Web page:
These are the main points, as stated in the beginning of this appeal (Note: Both terms Defendant and Applicant apply to me, Tyrone Trottie): Counsel at trial presented no defense to the charges against his client. Merely cross-examining the States witnesses does not a defense make. More often than not the cross examination of the States witnesses did nothing more than repeat what had already been presented, thus reinforcing the States case rather than attacking it. More egregorius still was the failure of counsel to call any witnesses to the stand in defense at the guilt/innocence stage of trial. Certainly the fact that Titus Cornelius Canada had previously waved a gun at the Defendant in a threatening manner while the Defendant had his 1 year old child in the car with him raised the issue of the Defendants right to arm himself and confront Mr. Canada regarding their conflicts. This is particularly true since there was inevitably going to be further contact between them due to the familial relationship of Mr. Canada as Uncle to the Defendants son. How the issue of self defense could be so cavalierly ignored as it was by defense counsel is hard to explain. The obvious issues which should have been raised are self defense and the right to arm and confront as to Titus Cornelius Canada and voluntary manslaughter issues of sudden passion as to both Titus and Barbara Canada. Trial counsel did not call one single witness on the Defendants behalf to properly raise these issues even though there was available evidence. Failure to properly present the available evidence or request appropriate defensive charges can not be argued to be a tactic or strategy when no other defense is offered. When the obvious and only available trial defenses are ignored by trial counsel then no other conclusion can be drawn than that there was ineffective assistance of counsel.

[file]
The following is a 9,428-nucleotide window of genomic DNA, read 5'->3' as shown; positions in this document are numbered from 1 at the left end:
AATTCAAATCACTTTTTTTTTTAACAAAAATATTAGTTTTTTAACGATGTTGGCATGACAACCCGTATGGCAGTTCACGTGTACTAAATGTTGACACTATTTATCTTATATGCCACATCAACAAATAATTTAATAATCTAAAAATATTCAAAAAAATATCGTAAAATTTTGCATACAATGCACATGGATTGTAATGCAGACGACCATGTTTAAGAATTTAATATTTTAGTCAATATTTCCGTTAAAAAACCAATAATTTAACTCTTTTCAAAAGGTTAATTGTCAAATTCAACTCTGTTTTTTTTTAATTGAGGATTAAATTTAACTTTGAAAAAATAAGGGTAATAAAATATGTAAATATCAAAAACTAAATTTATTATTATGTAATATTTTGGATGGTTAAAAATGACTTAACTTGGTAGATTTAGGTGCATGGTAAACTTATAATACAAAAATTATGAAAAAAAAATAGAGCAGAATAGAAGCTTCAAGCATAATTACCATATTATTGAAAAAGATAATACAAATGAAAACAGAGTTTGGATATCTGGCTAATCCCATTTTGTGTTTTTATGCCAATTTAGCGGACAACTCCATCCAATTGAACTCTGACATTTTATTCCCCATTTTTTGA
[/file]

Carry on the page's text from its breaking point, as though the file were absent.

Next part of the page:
Applicant contends that he was denied effective assistance of counsel by virtue of his trial counsels acts and omissions; by denying applicant the opportunity to testify in his own behalf at trial, Counsels ineffectiveness in failing to seek proper jury instructions and argue self defense and the right to arm and confront. Further, Applicant would show that trial counsel failed to present important, competent, and available evidence supporting mitigation in the punishment phase of his trial. Applicant contends that, under any standard. Trial counsels action constitute ineffective assistance of counsel under the United States and Texas Constitutions.